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Top Tips for a Healthy Core and Pelvic Floor

posted by Joan Palmer

As I meet lots of new mums particularly through Buggyfit classes, I get asked lots of questions about getting your core strength back and looking after your pelvic floor. However, you don’t have to be a new mum to still have issues with the core not feeling strong and your pelvic floor not kicking back into action properly. Because of these issues I am going to share with you today 10 top tips to help your core and pelvic floor get back to full action.

Top tip no. 1

Check out your posture when sitting and standing. Your posture will have changed a lot during pregnancy and some muscles will have become weaker and some will have become tighter due to an adaptation of increased weight carried in front of the body. When you sit to feed your baby (Breast or bottle) make sure that you are comfortable and your lower back is well supported. In standing and walking stand tall as if you are being pulled up through the top of your head and try to keep up tall when pushing the buggy. Good posture will mean that your core muscles are in the optimum position for working effectively.

Top tip no 2

Avoid sitting bolt upright when in bed. Instead, roll over on to one side and drop your legs over the edge of the bed and push yourself up with the top arm. This is particularly important in very new mums as it takes the pressure off the abdominals completely and they will be less effective at doing their job of supporting your middle in the early stages. However, this is still a good move to do if you find it difficult to sit straight up in bed no matter how old your child is and difficulty with this movement is an indication that the core is not yet working effectively.

Top tip no 3

Drink plenty of water 1.5-2 litres a day. The body’s tissues are made up of a high content of water – 70%. Therefore if there is any degree of dehydration the tissue cells are unable to work properly and this will impede the healing process. Also, for tissues to work freely and for their fibres to slide well against each other during activities like muscle contractions there needs to be enough hydration otherwise the tissues become ‘sticky’.

Top tip no. 4

Breathe out on exertion. Whenever you are doing anything of exertion/effort like picking up the baby, toddler or buggy etc try to breathe out as you do the movement of effort. As you breathe out you will activate your abdominals and this will give you some support to your middle while you are increasing the load through it with the task you are carrying out.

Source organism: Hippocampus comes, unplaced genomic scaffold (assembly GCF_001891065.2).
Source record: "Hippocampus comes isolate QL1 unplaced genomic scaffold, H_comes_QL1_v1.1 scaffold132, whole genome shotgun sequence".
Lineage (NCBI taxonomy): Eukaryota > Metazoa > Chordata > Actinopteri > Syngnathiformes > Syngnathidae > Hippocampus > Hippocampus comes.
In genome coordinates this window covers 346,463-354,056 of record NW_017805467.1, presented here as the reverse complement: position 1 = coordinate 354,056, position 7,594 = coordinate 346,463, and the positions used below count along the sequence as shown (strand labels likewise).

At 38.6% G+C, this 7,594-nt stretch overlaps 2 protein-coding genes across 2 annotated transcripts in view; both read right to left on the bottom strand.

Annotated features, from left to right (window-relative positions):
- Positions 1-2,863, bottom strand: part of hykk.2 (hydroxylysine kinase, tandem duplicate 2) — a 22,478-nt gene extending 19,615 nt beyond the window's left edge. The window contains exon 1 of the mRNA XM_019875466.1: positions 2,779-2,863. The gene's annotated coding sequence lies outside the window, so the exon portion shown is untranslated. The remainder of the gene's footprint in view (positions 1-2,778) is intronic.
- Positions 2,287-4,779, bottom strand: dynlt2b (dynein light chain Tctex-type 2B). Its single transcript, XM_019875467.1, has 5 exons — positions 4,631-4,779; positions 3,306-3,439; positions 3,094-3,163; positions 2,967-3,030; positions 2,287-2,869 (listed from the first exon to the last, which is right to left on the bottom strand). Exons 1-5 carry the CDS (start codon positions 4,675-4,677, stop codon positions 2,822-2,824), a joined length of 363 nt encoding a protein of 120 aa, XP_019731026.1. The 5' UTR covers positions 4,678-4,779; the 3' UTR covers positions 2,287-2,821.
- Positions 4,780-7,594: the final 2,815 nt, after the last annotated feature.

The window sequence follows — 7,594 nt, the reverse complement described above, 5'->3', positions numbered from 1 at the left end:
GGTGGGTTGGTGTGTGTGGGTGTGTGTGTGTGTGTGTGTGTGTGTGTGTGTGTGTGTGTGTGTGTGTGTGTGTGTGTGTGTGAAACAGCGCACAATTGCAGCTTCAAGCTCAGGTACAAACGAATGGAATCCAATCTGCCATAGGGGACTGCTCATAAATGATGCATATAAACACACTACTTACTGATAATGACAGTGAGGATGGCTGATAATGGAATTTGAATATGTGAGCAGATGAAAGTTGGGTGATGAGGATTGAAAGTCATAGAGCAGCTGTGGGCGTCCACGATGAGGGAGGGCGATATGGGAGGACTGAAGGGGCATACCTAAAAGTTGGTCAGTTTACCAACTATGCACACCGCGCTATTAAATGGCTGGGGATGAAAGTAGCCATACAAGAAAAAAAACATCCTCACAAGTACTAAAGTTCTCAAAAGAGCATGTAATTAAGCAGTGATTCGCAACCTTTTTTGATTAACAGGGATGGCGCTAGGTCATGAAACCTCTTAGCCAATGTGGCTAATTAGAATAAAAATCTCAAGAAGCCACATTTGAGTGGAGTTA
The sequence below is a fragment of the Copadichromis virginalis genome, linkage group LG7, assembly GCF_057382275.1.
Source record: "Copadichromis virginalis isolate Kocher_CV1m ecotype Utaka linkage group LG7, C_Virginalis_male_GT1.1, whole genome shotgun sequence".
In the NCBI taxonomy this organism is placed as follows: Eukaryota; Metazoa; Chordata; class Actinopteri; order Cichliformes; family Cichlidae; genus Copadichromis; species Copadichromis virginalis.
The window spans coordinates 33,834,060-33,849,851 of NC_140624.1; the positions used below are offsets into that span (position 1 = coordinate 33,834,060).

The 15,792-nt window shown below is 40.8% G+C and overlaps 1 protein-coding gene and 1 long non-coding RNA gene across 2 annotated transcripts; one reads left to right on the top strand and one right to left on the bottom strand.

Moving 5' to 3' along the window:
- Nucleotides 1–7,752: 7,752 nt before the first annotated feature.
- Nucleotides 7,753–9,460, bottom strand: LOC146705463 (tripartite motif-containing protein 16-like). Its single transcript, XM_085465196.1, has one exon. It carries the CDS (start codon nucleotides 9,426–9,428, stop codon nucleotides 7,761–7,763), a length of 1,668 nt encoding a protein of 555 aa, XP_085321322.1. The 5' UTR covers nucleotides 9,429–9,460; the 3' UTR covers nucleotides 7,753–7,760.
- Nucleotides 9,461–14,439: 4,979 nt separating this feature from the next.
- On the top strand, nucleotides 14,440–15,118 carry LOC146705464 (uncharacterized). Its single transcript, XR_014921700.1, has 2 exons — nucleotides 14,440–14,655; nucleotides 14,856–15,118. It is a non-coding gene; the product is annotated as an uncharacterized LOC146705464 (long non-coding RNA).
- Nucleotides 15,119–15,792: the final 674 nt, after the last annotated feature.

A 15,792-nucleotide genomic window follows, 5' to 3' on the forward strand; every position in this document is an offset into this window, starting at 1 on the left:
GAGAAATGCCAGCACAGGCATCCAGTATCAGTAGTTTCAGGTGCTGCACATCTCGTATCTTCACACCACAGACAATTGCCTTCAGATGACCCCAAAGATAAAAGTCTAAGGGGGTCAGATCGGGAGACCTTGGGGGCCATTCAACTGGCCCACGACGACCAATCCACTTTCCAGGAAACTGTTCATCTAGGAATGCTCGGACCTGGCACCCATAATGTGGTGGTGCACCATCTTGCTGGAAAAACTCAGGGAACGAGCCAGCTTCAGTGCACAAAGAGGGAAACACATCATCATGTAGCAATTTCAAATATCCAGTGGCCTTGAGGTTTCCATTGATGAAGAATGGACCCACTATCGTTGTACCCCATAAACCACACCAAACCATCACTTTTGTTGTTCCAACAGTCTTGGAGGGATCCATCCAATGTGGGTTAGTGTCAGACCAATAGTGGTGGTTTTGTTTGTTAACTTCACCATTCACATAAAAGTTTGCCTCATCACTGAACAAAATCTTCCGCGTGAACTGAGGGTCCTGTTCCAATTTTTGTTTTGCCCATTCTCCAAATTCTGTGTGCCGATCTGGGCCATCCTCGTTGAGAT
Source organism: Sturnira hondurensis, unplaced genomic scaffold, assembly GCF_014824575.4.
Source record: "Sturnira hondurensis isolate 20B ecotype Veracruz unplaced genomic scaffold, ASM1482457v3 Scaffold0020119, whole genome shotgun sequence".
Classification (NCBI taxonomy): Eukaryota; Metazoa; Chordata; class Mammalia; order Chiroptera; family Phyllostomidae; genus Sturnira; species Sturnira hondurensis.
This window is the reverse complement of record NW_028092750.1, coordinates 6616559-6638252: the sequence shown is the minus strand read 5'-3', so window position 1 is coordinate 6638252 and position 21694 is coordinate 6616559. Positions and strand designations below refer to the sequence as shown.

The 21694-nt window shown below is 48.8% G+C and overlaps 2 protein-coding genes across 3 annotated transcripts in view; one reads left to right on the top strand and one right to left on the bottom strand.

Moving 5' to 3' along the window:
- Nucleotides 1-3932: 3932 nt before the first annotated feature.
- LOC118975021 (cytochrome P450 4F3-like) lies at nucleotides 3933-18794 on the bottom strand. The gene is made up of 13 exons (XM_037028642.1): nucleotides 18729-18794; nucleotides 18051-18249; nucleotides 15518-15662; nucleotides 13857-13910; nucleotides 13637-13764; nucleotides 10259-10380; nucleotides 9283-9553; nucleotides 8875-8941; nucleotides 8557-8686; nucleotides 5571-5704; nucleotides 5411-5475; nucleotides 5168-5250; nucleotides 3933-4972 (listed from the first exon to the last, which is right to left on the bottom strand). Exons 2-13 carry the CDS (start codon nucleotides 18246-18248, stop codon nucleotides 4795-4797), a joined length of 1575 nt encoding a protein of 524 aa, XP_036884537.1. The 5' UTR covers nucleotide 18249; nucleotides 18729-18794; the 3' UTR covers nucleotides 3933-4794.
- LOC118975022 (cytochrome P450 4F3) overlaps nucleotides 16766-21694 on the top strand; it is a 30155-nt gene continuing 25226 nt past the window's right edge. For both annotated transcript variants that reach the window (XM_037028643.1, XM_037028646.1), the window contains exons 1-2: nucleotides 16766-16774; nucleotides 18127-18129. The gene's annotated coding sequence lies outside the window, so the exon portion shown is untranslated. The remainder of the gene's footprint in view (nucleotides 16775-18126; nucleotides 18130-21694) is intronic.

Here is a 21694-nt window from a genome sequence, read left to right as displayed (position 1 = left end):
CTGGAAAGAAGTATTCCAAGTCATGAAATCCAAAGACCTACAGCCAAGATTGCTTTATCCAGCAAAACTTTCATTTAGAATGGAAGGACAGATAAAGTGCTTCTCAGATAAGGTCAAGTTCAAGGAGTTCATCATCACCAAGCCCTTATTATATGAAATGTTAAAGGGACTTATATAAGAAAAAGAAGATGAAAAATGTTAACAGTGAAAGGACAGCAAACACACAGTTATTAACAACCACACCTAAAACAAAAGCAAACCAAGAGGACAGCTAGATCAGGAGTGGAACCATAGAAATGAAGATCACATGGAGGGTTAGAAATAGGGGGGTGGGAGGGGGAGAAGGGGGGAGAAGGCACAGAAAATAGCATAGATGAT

Top tip no.5

Get checked out for the presence of a Diastasis (Abdominal muscle separation). Everyone’s abdominals have to stretch during pregnancy and in general they will come back together on their own after a few weeks following the birth. However, this is not always the case and if there is an ongoing gap between the abdominals with a very soft middle between the 2 main muscle bellies there is no support for your middle when you carry out more strenuous tasks and exercise. If this gap continues to be a problem, there is a risk of developing a ‘doming’ between the muscle bellies on exertional activities. If there is evidence of a diastasis then there are specific exercises that you can follow to help overcome the problem.

Top tip no. 6

Cut down on your caffeine intake. Caffeine is an irritant to the bladder (as are sugary drinks and alcohol!) so if you are having problems with pelvic floor function drinking something that makes you want to visit the toilet more often won’t be helping. Why not try some different herbal teas. I recently gave out some different tea bags to try at my Holistic Core Restore class and there was a very positive response to the liquorice flavour especially as it seemed to help alleviate the need to eat something sweet as well.

Top tip no 7

Stop the ‘just in cases’. Going to visit the toilet ‘just in case’ is not healthy for the bladder. The bladder is a muscle so if you don’t use it properly it will become less effective. Make sure when you visit the toilet it was a worthwhile trip! When you empty your bladder you should be able to count up to 8 Mississippis – 1 Mississippi, 2 Mississippi, 3 Mississippi and so on up to 8, anything less wasn’t worth going!

Top tip no 8

Don’t hold your breath when you do anything that requires effort. Holding your breath will create a rise in the pressure within your intraabdominal cavity. If there is a weakness in the core system somewhere – eg pelvic floor or a diastasis (abdominal muscle separation) then that pressure will escape via the weakness, either causing an unwanted incident at the pelvic floor or a doming to occur through the abdominal muscle wall. I talked about breathing out on exertion in the first 5 tips.

Top tip no. 9

Eat more whole foods. Whole foods will be kinder to your digestive system. If you kind to your digestive system then you will be kind to your bowel too and hence no constipation. Any issues with constipation will cause great strain on your pelvic floor – not great in the long run. If you still want to go out for a little treat though or try a juice to help kick start your digestive system then why not take a trip to The Core in Charlton Kings

Top tip no.10

Try to have protein with every meal. Protein provides the body with essential amino acids which are important for healing tissues within your body. Therefore if you are trying to recover form a diastasis or pelvic floor trauma/weakness then increasing your protein intake will help to rebuild these tissues. Good sources of protein are eggs, fish and seafood, nuts and seeds and white meat.

I hope that these will prove just as helpful – let me know!

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